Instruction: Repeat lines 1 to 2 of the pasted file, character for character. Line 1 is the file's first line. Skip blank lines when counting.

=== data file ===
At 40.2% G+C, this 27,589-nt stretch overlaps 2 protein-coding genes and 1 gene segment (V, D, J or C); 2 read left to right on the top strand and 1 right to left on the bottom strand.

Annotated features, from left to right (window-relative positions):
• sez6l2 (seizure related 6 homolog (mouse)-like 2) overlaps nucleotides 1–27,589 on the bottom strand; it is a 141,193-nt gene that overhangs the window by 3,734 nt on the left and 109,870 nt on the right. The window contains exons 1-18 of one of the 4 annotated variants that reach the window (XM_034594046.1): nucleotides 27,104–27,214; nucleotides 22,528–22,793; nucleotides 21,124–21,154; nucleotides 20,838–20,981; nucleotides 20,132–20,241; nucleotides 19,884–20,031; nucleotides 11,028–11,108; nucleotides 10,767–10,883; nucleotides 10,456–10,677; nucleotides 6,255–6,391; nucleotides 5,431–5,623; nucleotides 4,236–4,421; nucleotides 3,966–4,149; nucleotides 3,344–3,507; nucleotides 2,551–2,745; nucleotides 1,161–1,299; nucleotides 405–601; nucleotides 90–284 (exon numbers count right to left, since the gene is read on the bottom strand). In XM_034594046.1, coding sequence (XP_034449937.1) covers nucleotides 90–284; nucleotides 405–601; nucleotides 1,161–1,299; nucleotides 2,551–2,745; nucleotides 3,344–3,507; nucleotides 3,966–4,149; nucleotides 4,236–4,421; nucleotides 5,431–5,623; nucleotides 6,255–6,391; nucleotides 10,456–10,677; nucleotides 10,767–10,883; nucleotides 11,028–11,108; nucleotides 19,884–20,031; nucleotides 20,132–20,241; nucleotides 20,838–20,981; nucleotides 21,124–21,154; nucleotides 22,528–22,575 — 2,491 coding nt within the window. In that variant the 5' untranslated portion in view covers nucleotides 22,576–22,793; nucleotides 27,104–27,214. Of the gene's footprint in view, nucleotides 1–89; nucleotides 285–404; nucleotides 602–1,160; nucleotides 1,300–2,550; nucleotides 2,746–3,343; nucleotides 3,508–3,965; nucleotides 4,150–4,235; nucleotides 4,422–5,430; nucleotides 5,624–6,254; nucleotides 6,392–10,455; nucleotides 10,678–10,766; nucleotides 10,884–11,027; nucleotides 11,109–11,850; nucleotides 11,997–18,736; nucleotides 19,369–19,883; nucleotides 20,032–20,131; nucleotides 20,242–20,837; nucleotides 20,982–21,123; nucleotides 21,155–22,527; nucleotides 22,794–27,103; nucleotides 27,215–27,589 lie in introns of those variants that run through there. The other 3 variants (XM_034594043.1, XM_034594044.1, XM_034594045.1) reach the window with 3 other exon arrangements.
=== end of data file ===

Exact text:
At 40.2% G+C, this 27,589-nt stretch overlaps 2 protein-coding genes and 1 gene segment (V, D, J or C); 2 read left to right on the top strand and 1 right to left on the bottom strand.

Annotated features, from left to right (window-relative positions):